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The Legends of the Moorish Quarter of the Albaycin

Geography and climate

Granada is located at the foot of the Sierra Nevada mountain system between two hills divided by the Darro River valley. The Sierra Nevada is one of the highest mountains of the Pyrenees and Europe. Some of the mountain peaks are more than 3 km high. There are ski slopes on the slopes. Granada is located 433 km from Madrid, 454 km from Cadiz, 128 km from Málaga and 251 km from Seville.

The panorama of Granada

Panorama of Granada

The region offers a great variety of climates and landscapes: from the alpine vegetation of the Sierra Nevada to the tropical coast. Such natural contrasts may not be found anywhere else in the Iberian Peninsula. Granada’s climate is transitional between Mediterranean and cold semi-arid. Summers are dry and hot, while winters are cool. The average annual temperature is 14 degrees. The highest rainfall is recorded in November, March and April.

The snow-capped peaks of the Sierra Nevada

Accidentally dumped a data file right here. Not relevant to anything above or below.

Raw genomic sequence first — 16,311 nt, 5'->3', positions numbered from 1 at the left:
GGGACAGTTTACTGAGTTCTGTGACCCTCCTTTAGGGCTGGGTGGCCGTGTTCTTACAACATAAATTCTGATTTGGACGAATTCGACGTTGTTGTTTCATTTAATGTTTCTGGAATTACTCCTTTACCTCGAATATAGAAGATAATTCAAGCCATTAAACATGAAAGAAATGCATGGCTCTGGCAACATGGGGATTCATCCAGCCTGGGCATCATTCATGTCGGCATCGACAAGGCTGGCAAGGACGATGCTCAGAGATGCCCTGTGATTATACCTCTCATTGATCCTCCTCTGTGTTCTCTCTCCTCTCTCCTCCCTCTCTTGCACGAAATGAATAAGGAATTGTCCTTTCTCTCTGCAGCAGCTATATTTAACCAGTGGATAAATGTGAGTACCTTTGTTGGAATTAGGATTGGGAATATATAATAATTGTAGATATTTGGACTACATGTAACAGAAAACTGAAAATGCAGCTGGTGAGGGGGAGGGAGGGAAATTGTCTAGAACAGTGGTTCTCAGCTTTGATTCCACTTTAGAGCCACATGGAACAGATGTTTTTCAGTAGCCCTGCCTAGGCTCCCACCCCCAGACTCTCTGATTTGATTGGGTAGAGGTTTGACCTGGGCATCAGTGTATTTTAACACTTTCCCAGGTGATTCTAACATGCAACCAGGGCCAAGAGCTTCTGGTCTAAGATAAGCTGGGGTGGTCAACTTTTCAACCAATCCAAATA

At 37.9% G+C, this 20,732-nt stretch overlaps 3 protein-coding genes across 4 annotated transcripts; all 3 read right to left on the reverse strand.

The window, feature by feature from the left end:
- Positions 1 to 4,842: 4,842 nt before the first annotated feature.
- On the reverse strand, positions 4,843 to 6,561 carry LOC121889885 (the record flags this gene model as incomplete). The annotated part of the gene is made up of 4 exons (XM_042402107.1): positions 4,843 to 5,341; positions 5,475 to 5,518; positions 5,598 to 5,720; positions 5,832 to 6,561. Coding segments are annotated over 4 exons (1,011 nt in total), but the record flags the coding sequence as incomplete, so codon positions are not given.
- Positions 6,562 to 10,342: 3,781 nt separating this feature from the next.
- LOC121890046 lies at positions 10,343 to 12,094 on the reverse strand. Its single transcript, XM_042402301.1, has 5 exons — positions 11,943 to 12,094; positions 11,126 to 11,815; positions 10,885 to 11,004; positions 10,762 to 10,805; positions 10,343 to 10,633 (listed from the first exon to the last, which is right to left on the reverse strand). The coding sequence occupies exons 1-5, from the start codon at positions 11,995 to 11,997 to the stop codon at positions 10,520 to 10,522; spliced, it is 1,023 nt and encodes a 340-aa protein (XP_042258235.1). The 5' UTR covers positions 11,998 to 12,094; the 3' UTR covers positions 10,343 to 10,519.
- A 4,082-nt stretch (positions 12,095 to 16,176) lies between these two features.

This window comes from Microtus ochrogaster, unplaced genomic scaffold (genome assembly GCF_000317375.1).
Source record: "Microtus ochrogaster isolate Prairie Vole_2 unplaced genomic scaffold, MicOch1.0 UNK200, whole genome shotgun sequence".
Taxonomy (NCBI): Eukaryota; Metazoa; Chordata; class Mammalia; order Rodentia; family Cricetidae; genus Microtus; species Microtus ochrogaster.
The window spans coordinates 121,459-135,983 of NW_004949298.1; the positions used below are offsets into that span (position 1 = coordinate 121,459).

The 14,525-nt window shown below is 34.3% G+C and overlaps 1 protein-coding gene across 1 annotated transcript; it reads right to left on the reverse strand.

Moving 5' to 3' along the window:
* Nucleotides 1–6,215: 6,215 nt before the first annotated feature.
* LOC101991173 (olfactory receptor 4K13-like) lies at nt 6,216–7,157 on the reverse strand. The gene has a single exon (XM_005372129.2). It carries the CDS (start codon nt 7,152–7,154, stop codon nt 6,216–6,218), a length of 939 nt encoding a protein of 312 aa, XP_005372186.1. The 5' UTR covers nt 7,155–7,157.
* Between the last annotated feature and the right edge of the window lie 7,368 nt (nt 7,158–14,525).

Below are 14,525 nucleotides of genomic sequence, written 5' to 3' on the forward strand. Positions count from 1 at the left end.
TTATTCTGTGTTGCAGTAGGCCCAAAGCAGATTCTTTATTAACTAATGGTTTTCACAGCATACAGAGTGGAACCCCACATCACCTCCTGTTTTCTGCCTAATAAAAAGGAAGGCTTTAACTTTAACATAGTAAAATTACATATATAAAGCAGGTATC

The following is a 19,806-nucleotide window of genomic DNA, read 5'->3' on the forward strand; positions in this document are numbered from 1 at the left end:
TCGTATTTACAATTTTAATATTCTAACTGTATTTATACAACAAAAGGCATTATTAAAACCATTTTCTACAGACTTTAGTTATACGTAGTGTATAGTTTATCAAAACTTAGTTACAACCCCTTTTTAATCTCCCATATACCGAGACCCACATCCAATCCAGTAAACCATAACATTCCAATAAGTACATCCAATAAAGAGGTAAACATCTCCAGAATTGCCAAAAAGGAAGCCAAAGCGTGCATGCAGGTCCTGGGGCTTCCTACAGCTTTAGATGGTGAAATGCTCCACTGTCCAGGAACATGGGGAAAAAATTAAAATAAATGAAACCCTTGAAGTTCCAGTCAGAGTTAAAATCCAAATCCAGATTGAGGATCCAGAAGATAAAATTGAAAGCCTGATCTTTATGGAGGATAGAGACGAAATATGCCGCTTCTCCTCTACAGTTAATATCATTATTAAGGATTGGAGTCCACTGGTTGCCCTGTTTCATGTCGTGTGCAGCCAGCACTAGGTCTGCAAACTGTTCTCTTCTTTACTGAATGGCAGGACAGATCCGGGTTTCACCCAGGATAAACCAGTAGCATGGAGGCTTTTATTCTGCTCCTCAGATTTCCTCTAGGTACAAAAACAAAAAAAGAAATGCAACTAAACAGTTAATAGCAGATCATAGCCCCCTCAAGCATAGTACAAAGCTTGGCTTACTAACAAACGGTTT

The Sierra Nevada Mountains of Granada

Tourist Information

  1. The population is 232.8 thousand people.
  2. The area – 88 square kilometers.
  3. The language is Spanish. Although the local population can speak a dialect of Andalusian, which is difficult to understand even for the Spaniards. There is much more Arabic influence in this dialect. At the same time, speakers often interrupt the end of the word and immediately move on to the next.
  4. The currency is the euro.
  5. Visa – Schengen.
  6. The time is Central European UTC +1, in summer +2.
  7. The Tourist Information Center is located at: Plaza del Carmen, 9 (City Hall).
  8. Buses run from 7:00 to 24:00.
  9. Tips are usually included in the bill.
  10. Most stores (except large chain stores) are open from 10:00 to 13:30 (14:00) and 16:30 (17:00) to 20:30 (21:00). Stores are closed on Sundays and holidays.
  11. Restaurants and cafes usually serve dinner after 8 p.m.

Best times to visit.

Granada can be visited all year round. But still the most comfortable time is spring and autumn. In summer, despite the heat of the day, the nights are often quite cool.


Granada is one of the oldest cities in Spain. There was already a Phoenician settlement here in the 5th century BC. After the arrival of the Romans on the Pyrenees, the city of Iliberra was founded here, which was conquered after the fall of the Roman Empire, first by the Vandals, later by the Byzantines, and then by the Visigoths.

In 711 Granada was conquered by the Moors. During this period the city was called in the Arab manner – Ilbira. The Arabs laid out a new city in 756, and the old one was called Calat Garnata. This name was later transformed into the modern name of Granada. After the fall of Cordoba, the city became one of the most prosperous in Andalusia.